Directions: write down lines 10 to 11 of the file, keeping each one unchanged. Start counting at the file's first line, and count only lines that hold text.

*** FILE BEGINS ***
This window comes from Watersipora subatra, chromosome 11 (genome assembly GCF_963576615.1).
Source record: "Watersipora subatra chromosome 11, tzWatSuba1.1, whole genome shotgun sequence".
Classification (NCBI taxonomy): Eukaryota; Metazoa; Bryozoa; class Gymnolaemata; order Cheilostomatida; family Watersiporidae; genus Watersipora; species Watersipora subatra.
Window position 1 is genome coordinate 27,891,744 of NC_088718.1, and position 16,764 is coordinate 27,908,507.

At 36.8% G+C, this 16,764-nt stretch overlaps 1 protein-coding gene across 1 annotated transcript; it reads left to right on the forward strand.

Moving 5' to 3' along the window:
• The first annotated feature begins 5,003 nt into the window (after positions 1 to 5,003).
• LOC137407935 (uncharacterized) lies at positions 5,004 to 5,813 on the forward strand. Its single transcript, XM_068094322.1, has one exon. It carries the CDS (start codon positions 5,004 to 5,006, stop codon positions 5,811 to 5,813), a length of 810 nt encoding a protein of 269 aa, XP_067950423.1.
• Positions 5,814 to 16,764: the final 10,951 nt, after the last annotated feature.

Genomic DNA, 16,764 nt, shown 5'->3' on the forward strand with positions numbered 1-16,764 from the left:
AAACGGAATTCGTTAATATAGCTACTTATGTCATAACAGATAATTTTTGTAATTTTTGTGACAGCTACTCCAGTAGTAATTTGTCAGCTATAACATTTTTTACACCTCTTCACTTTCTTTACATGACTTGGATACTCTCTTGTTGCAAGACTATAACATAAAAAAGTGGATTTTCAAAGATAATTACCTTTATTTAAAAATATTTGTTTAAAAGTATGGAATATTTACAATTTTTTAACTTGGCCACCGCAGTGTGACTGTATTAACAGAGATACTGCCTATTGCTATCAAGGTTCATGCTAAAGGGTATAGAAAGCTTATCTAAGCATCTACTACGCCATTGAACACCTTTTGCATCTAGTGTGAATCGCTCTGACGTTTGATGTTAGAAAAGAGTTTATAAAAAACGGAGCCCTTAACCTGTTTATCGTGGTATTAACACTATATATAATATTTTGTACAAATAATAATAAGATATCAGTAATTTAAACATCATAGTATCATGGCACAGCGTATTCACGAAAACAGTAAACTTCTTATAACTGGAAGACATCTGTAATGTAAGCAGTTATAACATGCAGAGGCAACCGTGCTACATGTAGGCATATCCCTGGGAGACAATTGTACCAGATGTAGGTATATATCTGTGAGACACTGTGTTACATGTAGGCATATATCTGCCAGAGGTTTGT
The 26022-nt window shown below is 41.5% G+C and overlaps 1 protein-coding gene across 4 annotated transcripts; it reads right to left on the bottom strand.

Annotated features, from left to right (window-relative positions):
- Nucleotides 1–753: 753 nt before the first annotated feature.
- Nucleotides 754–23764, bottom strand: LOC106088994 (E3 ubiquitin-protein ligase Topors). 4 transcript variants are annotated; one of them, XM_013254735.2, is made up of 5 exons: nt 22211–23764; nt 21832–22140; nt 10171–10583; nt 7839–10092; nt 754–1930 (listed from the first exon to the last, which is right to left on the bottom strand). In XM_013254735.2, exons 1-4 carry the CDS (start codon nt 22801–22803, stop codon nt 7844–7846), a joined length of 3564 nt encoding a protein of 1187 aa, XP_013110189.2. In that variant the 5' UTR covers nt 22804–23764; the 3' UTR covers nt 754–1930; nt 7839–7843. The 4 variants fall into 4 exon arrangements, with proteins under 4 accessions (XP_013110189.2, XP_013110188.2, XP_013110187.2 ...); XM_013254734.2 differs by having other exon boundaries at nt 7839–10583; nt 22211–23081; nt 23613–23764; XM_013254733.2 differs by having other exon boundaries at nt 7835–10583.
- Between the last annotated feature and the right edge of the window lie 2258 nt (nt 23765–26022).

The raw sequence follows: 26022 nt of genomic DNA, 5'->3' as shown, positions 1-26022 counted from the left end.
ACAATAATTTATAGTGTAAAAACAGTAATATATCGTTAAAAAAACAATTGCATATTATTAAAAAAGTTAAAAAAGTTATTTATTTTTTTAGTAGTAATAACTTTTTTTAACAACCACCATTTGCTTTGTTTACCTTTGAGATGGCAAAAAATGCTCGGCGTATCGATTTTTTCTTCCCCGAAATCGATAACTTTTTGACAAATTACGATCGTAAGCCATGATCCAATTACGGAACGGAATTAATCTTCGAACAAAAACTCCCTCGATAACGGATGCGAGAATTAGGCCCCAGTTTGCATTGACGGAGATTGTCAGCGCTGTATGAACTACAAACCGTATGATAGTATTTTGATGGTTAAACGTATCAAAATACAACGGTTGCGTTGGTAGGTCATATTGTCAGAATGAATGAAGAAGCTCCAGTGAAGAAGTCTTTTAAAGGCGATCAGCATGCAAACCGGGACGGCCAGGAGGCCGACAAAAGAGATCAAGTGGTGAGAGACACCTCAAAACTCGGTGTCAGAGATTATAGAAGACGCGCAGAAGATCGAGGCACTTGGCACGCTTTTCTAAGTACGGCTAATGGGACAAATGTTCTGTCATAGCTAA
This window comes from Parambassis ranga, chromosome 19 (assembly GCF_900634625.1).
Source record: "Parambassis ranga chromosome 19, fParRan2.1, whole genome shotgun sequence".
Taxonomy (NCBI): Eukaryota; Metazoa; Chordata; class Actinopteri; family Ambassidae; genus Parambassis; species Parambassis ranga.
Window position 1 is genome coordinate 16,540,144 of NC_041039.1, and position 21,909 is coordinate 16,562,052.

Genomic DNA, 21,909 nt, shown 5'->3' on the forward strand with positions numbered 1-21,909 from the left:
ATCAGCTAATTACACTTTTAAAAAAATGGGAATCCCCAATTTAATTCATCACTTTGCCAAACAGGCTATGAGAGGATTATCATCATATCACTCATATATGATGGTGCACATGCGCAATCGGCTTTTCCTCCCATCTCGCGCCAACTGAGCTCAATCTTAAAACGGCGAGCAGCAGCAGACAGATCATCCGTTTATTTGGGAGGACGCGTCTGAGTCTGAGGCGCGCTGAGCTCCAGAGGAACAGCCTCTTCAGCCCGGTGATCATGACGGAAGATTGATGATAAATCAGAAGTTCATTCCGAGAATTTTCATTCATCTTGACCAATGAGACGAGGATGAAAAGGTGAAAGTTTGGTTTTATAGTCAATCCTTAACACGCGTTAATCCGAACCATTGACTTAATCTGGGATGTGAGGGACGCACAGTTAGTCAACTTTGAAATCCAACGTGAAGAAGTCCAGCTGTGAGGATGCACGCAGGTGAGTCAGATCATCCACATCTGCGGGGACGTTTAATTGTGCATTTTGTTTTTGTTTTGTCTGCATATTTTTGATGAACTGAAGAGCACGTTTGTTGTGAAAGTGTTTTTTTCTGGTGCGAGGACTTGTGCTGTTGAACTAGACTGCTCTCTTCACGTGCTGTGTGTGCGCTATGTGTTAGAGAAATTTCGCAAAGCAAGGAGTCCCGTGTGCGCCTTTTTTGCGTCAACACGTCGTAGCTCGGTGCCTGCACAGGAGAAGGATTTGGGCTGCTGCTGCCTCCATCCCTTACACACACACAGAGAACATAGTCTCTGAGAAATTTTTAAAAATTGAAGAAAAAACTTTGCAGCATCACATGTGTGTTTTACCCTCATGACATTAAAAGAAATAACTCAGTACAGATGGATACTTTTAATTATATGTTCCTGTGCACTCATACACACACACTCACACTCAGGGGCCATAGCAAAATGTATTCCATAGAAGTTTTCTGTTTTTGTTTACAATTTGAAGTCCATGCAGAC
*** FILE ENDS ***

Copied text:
Genomic DNA, 16,764 nt, shown 5'->3' on the forward strand with positions numbered 1-16,764 from the left:
AAACGGAATTCGTTAATATAGCTACTTATGTCATAACAGATAATTTTTGTAATTTTTGTGACAGCTACTCCAGTAGTAATTTGTCAGCTATAACATTTTTTACACCTCTTCACTTTCTTTACATGACTTGGATACTCTCTTGTTGCAAGACTATAACATAAAAAAGTGGATTTTCAAAGATAATTACCTTTATTTAAAAATATTTGTTTAAAAGTATGGAATATTTACAATTTTTTAACTTGGCCACCGCAGTGTGACTGTATTAACAGAGATACTGCCTATTGCTATCAAGGTTCATGCTAAAGGGTATAGAAAGCTTATCTAAGCATCTACTACGCCATTGAACACCTTTTGCATCTAGTGTGAATCGCTCTGACGTTTGATGTTAGAAAAGAGTTTATAAAAAACGGAGCCCTTAACCTGTTTATCGTGGTATTAACACTATATATAATATTTTGTACAAATAATAATAAGATATCAGTAATTTAAACATCATAGTATCATGGCACAGCGTATTCACGAAAACAGTAAACTTCTTATAACTGGAAGACATCTGTAATGTAAGCAGTTATAACATGCAGAGGCAACCGTGCTACATGTAGGCATATCCCTGGGAGACAATTGTACCAGATGTAGGTATATATCTGTGAGACACTGTGTTACATGTAGGCATATATCTGCCAGAGGTTTGT